Sherman County eNews #272


  1. Sherman County eNews Policy: Letters to the Editor

  2. A Special Talk & Book Signing with Jane Kirkpatrick

  3. Jana von Borstel new vet at Mid-Columbia Veterinarian Clinic

  4. Oregon Statute: Government Ethics, Public Officers & Employees

  5. Editorial. County Commissioners: A Public Trust

  6. Taking Control of Our Emotions

  7. Links: Things to Think About & Things to Do

1. Sherman County eNews Policy: Letters to the Editor

pencil.sharpPlease submit Letters to the Editor by using the Submit News page!

  • Keep it short, no longer than 300 words.
  • Keep it simple with one or two clear points. No attachments.
  • Keep it fresh with no more than one letter per writer per month.
  • Keep it civilized, in good taste and free from libel.
  • Keep it relevant with focus on a local event, previous letter or issues of general concern – not personalities.
  • Letters must be signed, name and town. Anonymous letters will not be posted.
  • Letters posted in Sherman County eNews are posted for the exchange of ideas and opinions of its readers and do not necessarily reflect the opinion of the editor.

Sherman County eNews reserves the right to change policies at any time and to reject or edit any Letter to the Editor.

2. A Special Talk & Book Signing with Jane Kirkpatrick, Nov. 6

Sunday, Nov. 6th @ Grass Valley Pavilion
1:30 pm Doors open with social hour, wine & food
2:30 pm Jane talks of 25th Anniversary of Homestead & her latest release
3:30 pm Book sale & book signing
~ Admission $10 ~
Fall Program of the Sherman County Historical Society & Museum

 3. Jana von Borstel new vet at Mid-Columbia Veterinarian Clinic

The Goldendale Sentinel: Jana von Borstel is the new veterinarian at Mid-Columbia Veterinarian Clinic here in Goldendale. von Borstel recently graduated from Oregon State University after eight years of college. She graduated from Sherman High School, and then was accepted into the Honors College at OSU. After completing her Bachelor of Science undergraduate degree in Animal Science, she was accepted into Oregon State University’s College of Veterinary Medicine where she studied small and large animal surgery and medicine. von Borstel grew up on a wheat and cattle ranch near Grass Valley, Ore. … … …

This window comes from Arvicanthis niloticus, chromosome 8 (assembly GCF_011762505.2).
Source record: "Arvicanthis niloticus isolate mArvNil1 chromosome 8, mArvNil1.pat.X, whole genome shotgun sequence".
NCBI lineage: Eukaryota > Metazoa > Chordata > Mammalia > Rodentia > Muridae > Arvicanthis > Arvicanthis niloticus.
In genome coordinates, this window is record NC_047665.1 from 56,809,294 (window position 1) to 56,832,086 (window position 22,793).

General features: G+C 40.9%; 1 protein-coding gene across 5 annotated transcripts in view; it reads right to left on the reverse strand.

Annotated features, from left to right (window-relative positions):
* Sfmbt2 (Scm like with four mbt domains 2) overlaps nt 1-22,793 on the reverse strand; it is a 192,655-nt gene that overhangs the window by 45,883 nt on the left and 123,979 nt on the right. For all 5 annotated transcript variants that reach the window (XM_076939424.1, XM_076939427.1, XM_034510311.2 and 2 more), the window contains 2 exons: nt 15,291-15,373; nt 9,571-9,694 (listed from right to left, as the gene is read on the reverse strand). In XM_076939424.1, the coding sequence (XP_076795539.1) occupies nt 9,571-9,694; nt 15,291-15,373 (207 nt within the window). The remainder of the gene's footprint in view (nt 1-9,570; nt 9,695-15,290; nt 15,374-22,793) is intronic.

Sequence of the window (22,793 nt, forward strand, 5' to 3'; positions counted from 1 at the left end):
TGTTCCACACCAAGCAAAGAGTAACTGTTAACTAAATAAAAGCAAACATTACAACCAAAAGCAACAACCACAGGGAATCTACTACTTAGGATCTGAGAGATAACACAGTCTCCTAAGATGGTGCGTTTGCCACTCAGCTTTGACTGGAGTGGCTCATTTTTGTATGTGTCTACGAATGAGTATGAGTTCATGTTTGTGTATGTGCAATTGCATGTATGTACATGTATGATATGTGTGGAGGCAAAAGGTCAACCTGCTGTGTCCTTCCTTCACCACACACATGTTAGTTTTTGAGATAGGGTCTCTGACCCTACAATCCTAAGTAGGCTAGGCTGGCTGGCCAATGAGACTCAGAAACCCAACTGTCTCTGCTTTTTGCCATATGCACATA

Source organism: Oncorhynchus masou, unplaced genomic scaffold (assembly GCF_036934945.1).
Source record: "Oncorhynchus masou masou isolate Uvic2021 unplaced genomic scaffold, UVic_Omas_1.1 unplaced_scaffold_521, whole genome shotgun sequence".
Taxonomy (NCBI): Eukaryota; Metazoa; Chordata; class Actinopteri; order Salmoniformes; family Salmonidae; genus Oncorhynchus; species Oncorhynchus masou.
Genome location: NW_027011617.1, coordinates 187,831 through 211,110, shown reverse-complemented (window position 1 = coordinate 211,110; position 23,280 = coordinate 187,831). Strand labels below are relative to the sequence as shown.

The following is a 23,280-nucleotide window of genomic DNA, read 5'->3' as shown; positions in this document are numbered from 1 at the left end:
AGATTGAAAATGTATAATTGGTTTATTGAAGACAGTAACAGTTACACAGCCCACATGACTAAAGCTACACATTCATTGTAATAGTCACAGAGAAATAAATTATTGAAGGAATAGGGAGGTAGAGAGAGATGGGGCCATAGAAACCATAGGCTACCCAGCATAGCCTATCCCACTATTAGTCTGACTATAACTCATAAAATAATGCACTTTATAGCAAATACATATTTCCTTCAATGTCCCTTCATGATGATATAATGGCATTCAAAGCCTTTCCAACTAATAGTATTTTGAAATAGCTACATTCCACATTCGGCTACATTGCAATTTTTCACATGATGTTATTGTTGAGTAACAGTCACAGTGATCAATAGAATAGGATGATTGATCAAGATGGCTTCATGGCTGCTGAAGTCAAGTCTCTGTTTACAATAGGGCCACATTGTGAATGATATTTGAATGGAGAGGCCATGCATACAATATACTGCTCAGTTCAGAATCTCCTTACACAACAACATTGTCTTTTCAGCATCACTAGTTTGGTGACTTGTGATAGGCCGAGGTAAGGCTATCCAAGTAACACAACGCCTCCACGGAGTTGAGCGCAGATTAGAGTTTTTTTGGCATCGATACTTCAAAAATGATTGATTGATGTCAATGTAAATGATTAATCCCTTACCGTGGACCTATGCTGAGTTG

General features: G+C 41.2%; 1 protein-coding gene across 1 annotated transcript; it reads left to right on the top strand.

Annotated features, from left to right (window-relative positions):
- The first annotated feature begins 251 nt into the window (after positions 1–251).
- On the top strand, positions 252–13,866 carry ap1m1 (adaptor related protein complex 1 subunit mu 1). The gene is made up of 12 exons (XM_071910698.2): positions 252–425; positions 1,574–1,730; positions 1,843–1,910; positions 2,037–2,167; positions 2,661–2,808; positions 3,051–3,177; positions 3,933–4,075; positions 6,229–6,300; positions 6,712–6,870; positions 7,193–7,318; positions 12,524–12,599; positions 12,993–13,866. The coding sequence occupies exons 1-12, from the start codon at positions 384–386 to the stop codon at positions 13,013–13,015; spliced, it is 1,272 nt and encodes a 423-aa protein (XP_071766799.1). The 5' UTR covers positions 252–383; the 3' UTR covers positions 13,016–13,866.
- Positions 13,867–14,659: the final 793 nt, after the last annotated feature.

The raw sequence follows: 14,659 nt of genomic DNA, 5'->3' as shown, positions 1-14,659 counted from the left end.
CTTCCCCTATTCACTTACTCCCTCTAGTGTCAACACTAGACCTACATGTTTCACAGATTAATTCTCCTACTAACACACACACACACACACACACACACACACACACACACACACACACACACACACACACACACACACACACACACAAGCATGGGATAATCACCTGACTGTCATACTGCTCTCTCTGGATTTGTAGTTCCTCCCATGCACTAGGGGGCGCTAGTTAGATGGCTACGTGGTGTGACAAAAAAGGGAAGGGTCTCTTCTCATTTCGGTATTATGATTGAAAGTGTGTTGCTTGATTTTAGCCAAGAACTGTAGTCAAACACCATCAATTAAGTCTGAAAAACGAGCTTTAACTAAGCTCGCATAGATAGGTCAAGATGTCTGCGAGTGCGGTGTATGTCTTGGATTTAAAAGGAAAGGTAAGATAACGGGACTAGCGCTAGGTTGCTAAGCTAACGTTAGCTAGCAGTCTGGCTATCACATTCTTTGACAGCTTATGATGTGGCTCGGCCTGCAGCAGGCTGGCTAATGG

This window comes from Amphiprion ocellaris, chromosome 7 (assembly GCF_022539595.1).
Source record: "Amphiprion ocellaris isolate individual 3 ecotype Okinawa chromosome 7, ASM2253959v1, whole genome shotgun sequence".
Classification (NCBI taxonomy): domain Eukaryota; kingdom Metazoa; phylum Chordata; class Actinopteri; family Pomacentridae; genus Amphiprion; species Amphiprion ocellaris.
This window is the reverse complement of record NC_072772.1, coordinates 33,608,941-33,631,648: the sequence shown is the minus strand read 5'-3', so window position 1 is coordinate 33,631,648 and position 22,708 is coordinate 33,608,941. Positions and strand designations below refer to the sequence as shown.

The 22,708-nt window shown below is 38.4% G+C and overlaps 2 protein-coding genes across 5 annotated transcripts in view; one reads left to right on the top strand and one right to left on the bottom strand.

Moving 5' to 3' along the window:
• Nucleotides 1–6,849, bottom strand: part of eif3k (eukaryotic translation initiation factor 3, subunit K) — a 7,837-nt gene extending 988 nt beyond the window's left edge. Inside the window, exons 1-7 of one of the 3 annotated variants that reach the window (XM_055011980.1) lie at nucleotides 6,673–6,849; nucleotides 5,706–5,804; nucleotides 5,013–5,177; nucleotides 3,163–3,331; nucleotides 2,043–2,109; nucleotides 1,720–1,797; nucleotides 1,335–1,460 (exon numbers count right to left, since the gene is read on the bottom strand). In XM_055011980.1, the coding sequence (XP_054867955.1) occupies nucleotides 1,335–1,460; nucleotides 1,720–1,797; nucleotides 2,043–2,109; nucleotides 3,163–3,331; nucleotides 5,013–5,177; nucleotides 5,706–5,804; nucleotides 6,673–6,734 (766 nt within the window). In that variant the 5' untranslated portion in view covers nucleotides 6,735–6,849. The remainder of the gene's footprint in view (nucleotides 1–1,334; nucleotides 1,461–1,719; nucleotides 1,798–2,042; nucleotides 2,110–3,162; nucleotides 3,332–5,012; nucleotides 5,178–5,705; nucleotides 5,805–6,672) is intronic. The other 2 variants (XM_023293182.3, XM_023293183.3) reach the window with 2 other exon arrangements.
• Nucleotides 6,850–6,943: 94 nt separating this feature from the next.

4. Oregon Statute: Government Ethics, Public Officers & Employees





      244.010 Policy. (1) The Legislative Assembly declares that service as a public official is a public trust and that, as one safeguard for that trust, the people require all public officials to comply with the applicable provisions of this chapter.

      (2) The Legislative Assembly recognizes and values the work of all public officials, whether elected or appointed.

      (3) The Legislative Assembly recognizes that many public officials are volunteers and serve without compensation.

      (4) The Legislative Assembly recognizes that it is the policy of the state to have serving on many state and local boards and commissions state and local officials who may have potentially conflicting public responsibilities by virtue of their positions as public officials and also as members of the boards and commissions, and declares it to be the policy of the state that the holding of such offices does not constitute the holding of incompatible offices unless expressly stated in the enabling legislation.

      (5) The Legislative Assembly recognizes that public officials should put loyalty to the highest ethical standards above loyalty to government, persons, political party or private enterprise.

      (6) The Legislative Assembly recognizes that public officials should not make private promises that are binding upon the duties of a public official, because a public official has no private word that can be binding on public duty.

      (7) The Legislative Assembly recognizes that public officials should expose corruption wherever discovered.

      (8) The Legislative Assembly recognizes that public officials should uphold the principles described in this section, ever conscious of the public’s trust… … ~

5. Editorial. County Commissioners: A Public Trust

pencil.spiralAdapted from an editorial posted on Sept. 21, 2016.

County commissioners consider a wide range of subjects, some shared with the state (assessment & taxation, elections, community corrections, court security, district attorney, 9-1-1, juvenile/ children/ family/ aging/ veterans’ services, alcohol & drug programs, mental health, public health, economic & community development, planning, roads, housing, federal land policy, telecommunications, county fair), and some reserved for the county (including property management, records, county law library, sheriff patrol, medical examiner, animal control, solid waste, surveying, capital projects, county parks and libraries).

Members of the Sherman County Court (board of commissioners) are paid and we expect a transparent, ethical, diligent, thoughtful, and collaborative performance of public duties.

Their work is substantially supported by the work of an Administrative Assistant, Finance Officer, Clerk, Treasurer, legal counsel and others, as well as personnel working for regional government boards that deliver services to Sherman County.

County Court Division of Responsibilities / Board & Committee Assignments.   In a nutshell, in addition to regular and special meetings of the County Court, there are other duties of a county commissioner.